AS we’ve mentioned before in Rewind, printing colour photographs in a newspaper in the 1970s was an expensive business.

It tended to be done only when a huge sales boost could be all but guaranteed.

An good example came this week in 1973, as the country prepared for the November 14 wedding of Princess Anne and Captain Mark Phillips at Westminster Abbey.

The national excitement wasn’t as great as it would be when her elder brother married nearly eight years later, but it was easily the biggest story on the news agenda.

To mark the upcoming occasion, we ran an eight-page souvenir supplement whose front, back and centre spread were in rather loud colour.

Inside were articles about the venue, the TV coverage, the dress, the couple’s mutual love of horses and the fact that the groom’s family lived in Great Somerford, Wiltshire.

Later in the week we were able to reveal a more local connection to the wedding in the form of military bandsman John Winterflood, who lived in Wroughton and was assigned to play at the abbey.

We said: “John, a lance corporal in the Royal Scots, plays the euphonium with the band of the first battalion, and is attached to the Royal Military School of Music.”

A rather more famous musician with a strong Swindon connection was also in the news.

By late 1973 Gilbert O’Sullivan, who had done much of his growing up in the town, was one of the most famous performers in the world, having scored hits on both sides of the Atlantic.

The latest of many pictures of him we ran during the period showed him outside a venue with a glamorous young woman on each arm.

The location was the London Palladium, where the star was about to begin what would be a hugely successful week-long run, and the women were dancers Vonni Barnes and Denny Fone.

Still in the realm of famous folk, another of our pictures that week showed Wyvern Theatre public relations officer Mary Morgan with Henry Cooper, the country’s most famous and beloved boxer.

Spanish oranges, we said, had brought the two together: “They met at London’s Mermaid Theatre where Mary was among several PROs and Pressmen invited to Henry’s launching of a winter keep-fit campaign.

“Henry, ex-European and British heavyweight champion, owns a greengrocer’s shop. He devised a series of nine keep-fit exercises to launch the winter orange campaign which he demonstrated at the Mermaid.”

The boxer, who would later become known for promoting Brut aftershave, fronted publicity campaigns for Spanish oranges.

Mary talked with him about the campaign and also about a celebrity connection of her own. She was the aunt of footballer Bobby Gould, who would soon join West Ham and went on to manage clubs including Wimbledon.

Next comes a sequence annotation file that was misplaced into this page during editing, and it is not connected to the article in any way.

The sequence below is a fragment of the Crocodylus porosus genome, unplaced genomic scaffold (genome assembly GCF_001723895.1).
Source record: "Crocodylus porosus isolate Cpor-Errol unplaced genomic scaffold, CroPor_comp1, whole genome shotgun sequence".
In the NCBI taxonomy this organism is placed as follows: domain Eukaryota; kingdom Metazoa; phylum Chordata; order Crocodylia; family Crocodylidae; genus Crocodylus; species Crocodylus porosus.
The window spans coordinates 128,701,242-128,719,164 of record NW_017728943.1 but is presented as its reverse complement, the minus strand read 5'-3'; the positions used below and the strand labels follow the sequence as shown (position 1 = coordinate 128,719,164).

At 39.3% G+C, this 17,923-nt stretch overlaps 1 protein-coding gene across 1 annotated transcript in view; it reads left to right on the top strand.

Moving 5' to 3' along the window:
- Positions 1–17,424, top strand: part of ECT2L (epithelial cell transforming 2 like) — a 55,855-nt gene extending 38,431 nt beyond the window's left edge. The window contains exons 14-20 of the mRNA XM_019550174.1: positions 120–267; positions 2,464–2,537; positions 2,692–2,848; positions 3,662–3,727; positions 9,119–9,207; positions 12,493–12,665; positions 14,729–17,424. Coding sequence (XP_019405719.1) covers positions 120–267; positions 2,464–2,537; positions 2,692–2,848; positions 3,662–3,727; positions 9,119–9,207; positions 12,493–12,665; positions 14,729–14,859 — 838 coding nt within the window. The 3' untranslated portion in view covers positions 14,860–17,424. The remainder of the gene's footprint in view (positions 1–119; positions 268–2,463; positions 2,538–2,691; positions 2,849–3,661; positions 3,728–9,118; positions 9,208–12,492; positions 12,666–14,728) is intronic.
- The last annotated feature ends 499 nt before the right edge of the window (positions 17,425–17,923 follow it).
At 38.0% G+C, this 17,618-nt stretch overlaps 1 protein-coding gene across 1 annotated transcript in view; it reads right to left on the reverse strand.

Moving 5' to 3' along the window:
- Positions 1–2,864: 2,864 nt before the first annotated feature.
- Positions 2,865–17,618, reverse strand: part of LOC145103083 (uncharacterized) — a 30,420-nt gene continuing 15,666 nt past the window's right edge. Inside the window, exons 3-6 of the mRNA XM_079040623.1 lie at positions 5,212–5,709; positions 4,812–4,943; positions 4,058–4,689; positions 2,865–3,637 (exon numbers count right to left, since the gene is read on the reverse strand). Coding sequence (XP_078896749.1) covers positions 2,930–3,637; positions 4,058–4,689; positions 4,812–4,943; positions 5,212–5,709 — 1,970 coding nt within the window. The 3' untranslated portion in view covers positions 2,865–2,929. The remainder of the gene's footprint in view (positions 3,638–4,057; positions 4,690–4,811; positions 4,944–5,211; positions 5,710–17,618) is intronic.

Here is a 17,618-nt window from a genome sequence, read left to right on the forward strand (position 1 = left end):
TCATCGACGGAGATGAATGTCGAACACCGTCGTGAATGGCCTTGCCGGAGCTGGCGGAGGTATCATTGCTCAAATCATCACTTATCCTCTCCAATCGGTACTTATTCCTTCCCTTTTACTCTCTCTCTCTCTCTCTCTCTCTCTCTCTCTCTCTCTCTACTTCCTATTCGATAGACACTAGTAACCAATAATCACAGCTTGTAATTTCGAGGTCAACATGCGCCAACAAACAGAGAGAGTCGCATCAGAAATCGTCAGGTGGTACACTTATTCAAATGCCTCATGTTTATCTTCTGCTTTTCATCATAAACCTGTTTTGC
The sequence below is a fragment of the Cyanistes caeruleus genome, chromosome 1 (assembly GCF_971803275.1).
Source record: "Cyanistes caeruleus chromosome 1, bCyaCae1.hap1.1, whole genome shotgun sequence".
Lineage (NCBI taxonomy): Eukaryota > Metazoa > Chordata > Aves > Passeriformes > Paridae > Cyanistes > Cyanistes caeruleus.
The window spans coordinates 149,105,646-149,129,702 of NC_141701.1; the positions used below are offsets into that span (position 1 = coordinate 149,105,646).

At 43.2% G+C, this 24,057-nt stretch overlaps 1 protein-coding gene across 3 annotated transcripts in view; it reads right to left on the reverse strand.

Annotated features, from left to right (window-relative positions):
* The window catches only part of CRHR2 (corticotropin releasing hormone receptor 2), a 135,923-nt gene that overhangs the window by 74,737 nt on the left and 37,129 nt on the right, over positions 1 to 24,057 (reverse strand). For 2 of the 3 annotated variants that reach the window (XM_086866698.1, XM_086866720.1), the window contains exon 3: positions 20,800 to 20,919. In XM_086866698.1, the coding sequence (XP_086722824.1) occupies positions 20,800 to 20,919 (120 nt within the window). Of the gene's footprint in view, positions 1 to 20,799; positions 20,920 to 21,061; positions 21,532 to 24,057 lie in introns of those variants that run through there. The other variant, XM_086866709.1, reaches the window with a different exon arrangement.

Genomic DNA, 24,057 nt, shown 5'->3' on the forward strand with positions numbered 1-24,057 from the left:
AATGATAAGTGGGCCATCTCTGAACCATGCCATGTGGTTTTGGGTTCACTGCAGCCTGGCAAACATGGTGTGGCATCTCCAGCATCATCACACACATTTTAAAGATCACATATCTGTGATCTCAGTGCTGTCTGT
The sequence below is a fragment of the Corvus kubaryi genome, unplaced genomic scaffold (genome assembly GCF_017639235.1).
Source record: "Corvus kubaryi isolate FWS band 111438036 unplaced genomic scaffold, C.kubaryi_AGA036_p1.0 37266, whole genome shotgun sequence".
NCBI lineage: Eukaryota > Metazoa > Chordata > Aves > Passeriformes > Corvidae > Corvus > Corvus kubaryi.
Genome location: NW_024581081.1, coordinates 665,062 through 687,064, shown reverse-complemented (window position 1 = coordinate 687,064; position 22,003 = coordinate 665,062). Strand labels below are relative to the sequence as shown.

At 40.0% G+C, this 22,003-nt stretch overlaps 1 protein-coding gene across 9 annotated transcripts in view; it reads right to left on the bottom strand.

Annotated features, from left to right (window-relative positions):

Mary said: “Henry is hoping to get down to see our pantomime at the Wyvern this year if he can – and he may bring some oranges with him for the children!”

Henry Cooper visited Swindon on more than one occasion during the following years on various missions, including promoting a department store and fronting a Brut campaign.

In 2002, two years after being knighted, he was invited to switch on the Christmas lights at the Designer Outlet.

Sir Henry Cooper died in 2011.

The week began with Guy Fawkes’ Night, which meant the Adver, like all self-respecting newspapers of the era, had certain traditions to follow.

These included photographing at least one prominent local person with an effigy of the would-be destroyer of Parliament and polling readers regarding firework dangers.

The prominent local person we chose was that year’s Miss Swindon, Carol Fidges, who judged the 1st Stratton St Margaret Scout Group’s Guy Fawkes Competition at the headquarters in Hyde Road.

We pictured her with eight-year-old winner Stephen Brown and his Guy, whose face seems to have been an ingeniously repurposed Father Christmas mask.

We also asked a selection of readers for their views about whether home firework displays should be banned. At that time, the concept of firework safety was in its infancy, and so were regulations.

It was not uncommon, for example, for children to be sold dozens of bangers by unscrupulous shopkeepers, with catastrophic results.

The readers we spoke to advocated tolerance and common sense.

Typical was Kim Eggleston, 15, who lived in Frobisher Drive. “They shouldn’t sell them to little children,” she said.

Old Town sweetshop keeper Sylvia Thompson said: “I wouldn’t sell fireworks. I don’t think they should be sold so early.

“I’m not in favour of banning them altogether, but I think they should be controlled.”

Another of the era’s newspaper traditions we followed that week was that of showing readers photographs of unusually-shaped vegetables.

The vegetable in question was photographed by the man who grew it, Charles Burrows of Braydon, and bore a striking resemblance to a resting cormorant.